The fishermen of Pokhara from the podas and dyolas castes craft their own nets for fishing out of the stems of the stinging nettle (sisnurtica dioicaI: family – urticaceae) found in the high altitudes of the mountains to the north of Pokhara in west Nepal.
These hardy and strong nets are used by the fishermen to catch fish in small ponds and rivers. Though primitive, these highly durable nets have many advantages as they give many years of service since they are easily repairable; they have a wide spreading range when cast and the colour of the net provides easy camouflage against the water – unlike the shining nylon nets these do not frighten the fish.
The wild stinging nettles used are a special species that and grow into big trees with large leaves. The hill people, mainly the Gurungs, cover their hands with thick wads of cloth when they collect the thick stems of these nettles – if a stinging nettle happens to touch naked skin, the effect is very painful and often it may cause a fever which lasts for 3-4 days. After peeling off the bark the bundles are collected and carried down to the town for sale and further processing. The fishermen buy these bundles and after processing them spin the nets.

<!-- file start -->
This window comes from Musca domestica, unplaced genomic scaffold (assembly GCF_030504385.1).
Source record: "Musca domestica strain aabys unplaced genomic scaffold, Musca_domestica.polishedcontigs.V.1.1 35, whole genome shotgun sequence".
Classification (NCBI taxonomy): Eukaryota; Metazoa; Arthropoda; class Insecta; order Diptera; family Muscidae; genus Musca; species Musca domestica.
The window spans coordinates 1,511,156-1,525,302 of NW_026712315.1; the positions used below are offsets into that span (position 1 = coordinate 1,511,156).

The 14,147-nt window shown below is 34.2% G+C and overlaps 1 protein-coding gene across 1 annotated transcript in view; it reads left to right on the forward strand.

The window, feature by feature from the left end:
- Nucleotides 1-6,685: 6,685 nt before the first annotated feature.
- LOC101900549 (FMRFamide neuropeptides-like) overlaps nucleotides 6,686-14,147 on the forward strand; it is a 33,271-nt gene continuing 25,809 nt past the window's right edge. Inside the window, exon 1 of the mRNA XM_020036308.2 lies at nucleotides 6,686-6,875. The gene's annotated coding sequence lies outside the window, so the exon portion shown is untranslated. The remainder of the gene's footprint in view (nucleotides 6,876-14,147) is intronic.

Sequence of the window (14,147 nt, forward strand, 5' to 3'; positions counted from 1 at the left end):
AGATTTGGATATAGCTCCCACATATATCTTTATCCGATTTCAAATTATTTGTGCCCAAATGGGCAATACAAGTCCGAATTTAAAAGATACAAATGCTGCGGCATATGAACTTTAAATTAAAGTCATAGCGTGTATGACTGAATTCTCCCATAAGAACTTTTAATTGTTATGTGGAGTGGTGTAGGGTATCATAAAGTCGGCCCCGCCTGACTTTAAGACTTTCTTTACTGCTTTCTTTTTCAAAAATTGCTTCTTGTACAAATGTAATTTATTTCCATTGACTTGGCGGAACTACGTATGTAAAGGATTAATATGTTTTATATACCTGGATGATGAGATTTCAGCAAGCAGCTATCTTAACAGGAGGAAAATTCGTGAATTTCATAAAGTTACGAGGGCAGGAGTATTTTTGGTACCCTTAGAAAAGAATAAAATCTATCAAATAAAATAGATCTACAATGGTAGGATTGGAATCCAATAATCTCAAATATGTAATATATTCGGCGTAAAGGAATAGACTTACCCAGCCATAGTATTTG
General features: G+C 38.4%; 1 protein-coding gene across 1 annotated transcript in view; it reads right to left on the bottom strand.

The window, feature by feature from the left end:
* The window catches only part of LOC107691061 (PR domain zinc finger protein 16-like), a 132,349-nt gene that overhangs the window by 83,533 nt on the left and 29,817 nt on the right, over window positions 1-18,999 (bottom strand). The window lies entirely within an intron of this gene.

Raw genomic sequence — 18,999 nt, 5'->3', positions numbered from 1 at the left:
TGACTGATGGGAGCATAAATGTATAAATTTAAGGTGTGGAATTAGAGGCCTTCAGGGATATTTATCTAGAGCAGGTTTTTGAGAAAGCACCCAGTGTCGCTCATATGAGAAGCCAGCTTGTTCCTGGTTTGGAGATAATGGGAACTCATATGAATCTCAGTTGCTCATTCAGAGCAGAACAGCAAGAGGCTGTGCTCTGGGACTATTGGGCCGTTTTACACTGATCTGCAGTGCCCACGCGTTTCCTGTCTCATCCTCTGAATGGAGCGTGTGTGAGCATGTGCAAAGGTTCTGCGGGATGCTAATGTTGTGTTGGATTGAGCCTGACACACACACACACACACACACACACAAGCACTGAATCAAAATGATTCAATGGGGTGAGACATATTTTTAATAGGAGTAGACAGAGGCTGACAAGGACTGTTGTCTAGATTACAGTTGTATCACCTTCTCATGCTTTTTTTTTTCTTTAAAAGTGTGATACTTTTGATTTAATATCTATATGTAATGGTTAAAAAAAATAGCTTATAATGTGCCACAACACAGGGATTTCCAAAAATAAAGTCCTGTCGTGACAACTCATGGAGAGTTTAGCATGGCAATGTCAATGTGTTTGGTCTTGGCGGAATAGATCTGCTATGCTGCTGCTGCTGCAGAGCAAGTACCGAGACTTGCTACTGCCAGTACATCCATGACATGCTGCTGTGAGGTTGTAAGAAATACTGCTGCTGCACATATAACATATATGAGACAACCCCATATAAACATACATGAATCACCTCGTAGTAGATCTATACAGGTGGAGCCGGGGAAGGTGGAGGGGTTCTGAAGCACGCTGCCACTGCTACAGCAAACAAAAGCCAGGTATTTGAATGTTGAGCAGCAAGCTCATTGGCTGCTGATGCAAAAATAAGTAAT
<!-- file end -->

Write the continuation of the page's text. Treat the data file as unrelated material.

PROCESS & TECHNIQUE
The barks of the nettles are boiled in large vessels with some wood-ash till they are well digested. The pulp is then taken to the riverside, where the bark is thoroughly washed with water and pounded heavily.
The remaining soft fibre is then treated with rice-gruel and dried. Next the dried fibres are spun into threads on the spinning wheel (charkha). The threads thus prepared are woven into nets. These knotted circular casting nets measure an average of about 175 cm from top to bottom. It takes 7 to 10 days to make a net.